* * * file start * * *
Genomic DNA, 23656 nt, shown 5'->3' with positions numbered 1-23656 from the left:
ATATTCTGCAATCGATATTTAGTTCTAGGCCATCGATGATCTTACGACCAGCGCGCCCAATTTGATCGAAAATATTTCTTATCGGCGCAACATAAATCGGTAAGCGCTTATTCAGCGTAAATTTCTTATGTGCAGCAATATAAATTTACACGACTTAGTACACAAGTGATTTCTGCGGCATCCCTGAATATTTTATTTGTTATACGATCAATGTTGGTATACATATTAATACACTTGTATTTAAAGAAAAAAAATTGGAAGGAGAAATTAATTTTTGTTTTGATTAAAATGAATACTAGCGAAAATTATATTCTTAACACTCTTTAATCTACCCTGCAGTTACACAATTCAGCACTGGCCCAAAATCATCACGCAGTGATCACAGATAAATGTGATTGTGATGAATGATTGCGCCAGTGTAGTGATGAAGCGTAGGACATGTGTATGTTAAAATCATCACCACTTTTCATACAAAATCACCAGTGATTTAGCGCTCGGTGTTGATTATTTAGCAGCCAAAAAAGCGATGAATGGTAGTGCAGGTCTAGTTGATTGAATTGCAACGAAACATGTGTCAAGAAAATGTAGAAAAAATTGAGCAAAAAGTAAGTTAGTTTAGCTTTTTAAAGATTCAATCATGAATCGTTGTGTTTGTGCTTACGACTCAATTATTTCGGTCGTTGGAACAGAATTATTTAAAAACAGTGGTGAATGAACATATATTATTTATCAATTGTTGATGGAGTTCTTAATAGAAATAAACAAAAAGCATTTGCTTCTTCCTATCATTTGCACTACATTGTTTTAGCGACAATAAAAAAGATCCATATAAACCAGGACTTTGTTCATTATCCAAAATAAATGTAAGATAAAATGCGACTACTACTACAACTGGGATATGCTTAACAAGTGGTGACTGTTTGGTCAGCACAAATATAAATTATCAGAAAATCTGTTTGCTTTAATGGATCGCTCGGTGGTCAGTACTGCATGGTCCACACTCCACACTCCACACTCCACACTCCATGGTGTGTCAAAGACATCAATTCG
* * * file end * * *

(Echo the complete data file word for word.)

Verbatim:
Genomic DNA, 23656 nt, shown 5'->3' with positions numbered 1-23656 from the left:
ATATTCTGCAATCGATATTTAGTTCTAGGCCATCGATGATCTTACGACCAGCGCGCCCAATTTGATCGAAAATATTTCTTATCGGCGCAACATAAATCGGTAAGCGCTTATTCAGCGTAAATTTCTTATGTGCAGCAATATAAATTTACACGACTTAGTACACAAGTGATTTCTGCGGCATCCCTGAATATTTTATTTGTTATACGATCAATGTTGGTATACATATTAATACACTTGTATTTAAAGAAAAAAAATTGGAAGGAGAAATTAATTTTTGTTTTGATTAAAATGAATACTAGCGAAAATTATATTCTTAACACTCTTTAATCTACCCTGCAGTTACACAATTCAGCACTGGCCCAAAATCATCACGCAGTGATCACAGATAAATGTGATTGTGATGAATGATTGCGCCAGTGTAGTGATGAAGCGTAGGACATGTGTATGTTAAAATCATCACCACTTTTCATACAAAATCACCAGTGATTTAGCGCTCGGTGTTGATTATTTAGCAGCCAAAAAAGCGATGAATGGTAGTGCAGGTCTAGTTGATTGAATTGCAACGAAACATGTGTCAAGAAAATGTAGAAAAAATTGAGCAAAAAGTAAGTTAGTTTAGCTTTTTAAAGATTCAATCATGAATCGTTGTGTTTGTGCTTACGACTCAATTATTTCGGTCGTTGGAACAGAATTATTTAAAAACAGTGGTGAATGAACATATATTATTTATCAATTGTTGATGGAGTTCTTAATAGAAATAAACAAAAAGCATTTGCTTCTTCCTATCATTTGCACTACATTGTTTTAGCGACAATAAAAAAGATCCATATAAACCAGGACTTTGTTCATTATCCAAAATAAATGTAAGATAAAATGCGACTACTACTACAACTGGGATATGCTTAACAAGTGGTGACTGTTTGGTCAGCACAAATATAAATTATCAGAAAATCTGTTTGCTTTAATGGATCGCTCGGTGGTCAGTACTGCATGGTCCACACTCCACACTCCACACTCCACACTCCATGGTGTGTCAAAGACATCAATTCG